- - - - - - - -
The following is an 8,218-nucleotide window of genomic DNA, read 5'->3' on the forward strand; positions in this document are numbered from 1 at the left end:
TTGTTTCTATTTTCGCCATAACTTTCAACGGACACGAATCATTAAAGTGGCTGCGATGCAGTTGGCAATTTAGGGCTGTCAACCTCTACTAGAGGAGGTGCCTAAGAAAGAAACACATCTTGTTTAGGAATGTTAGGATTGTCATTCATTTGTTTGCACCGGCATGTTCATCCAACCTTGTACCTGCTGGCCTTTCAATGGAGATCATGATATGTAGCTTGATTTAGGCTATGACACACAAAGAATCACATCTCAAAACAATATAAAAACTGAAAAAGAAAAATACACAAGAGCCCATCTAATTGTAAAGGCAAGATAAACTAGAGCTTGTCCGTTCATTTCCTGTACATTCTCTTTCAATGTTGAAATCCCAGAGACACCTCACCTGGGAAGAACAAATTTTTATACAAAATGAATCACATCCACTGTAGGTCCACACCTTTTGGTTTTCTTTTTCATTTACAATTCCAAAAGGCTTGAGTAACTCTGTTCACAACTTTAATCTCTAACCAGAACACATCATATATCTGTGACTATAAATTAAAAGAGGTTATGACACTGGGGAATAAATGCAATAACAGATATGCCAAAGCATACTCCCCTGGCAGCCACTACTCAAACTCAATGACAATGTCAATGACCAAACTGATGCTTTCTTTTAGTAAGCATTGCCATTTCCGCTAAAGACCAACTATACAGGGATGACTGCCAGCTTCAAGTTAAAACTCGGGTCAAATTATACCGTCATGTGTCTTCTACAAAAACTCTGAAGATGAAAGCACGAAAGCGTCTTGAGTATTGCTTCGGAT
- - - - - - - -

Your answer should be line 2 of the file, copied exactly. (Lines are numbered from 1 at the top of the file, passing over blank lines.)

TTGTTTCTATTTTCGCCATAACTTTCAACGGACACGAATCATTAAAGTGGCTGCGATGCAGTTGGCAATTTAGGGCTGTCAACCTCTACTAGAGGAGGTGCCTAAGAAAGAAACACATCTTGTTTAGGAATGTTAGGATTGTCATTCATTTGTTTGCACCGGCATGTTCATCCAACCTTGTACCTGCTGGCCTTTCAATGGAGATCATGATATGTAGCTTGATTTAGGCTATGACACACAAAGAATCACATCTCAAAACAATATAAAAACTGAAAAAGAAAAATACACAAGAGCCCATCTAATTGTAAAGGCAAGATAAACTAGAGCTTGTCCGTTCATTTCCTGTACATTCTCTTTCAATGTTGAAATCCCAGAGACACCTCACCTGGGAAGAACAAATTTTTATACAAAATGAATCACATCCACTGTAGGTCCACACCTTTTGGTTTTCTTTTTCATTTACAATTCCAAAAGGCTTGAGTAACTCTGTTCACAACTTTAATCTCTAACCAGAACACATCATATATCTGTGACTATAAATTAAAAGAGGTTATGACACTGGGGAATAAATGCAATAACAGATATGCCAAAGCATACTCCCCTGGCAGCCACTACTCAAACTCAATGACAATGTCAATGACCAAACTGATGCTTTCTTTTAGTAAGCATTGCCATTTCCGCTAAAGACCAACTATACAGGGATGACTGCCAGCTTCAAGTTAAAACTCGGGTCAAATTATACCGTCATGTGTCTTCTACAAAAACTCTGAAGATGAAAGCACGAAAGCGTCTTGAGTATTGCTTCGGAT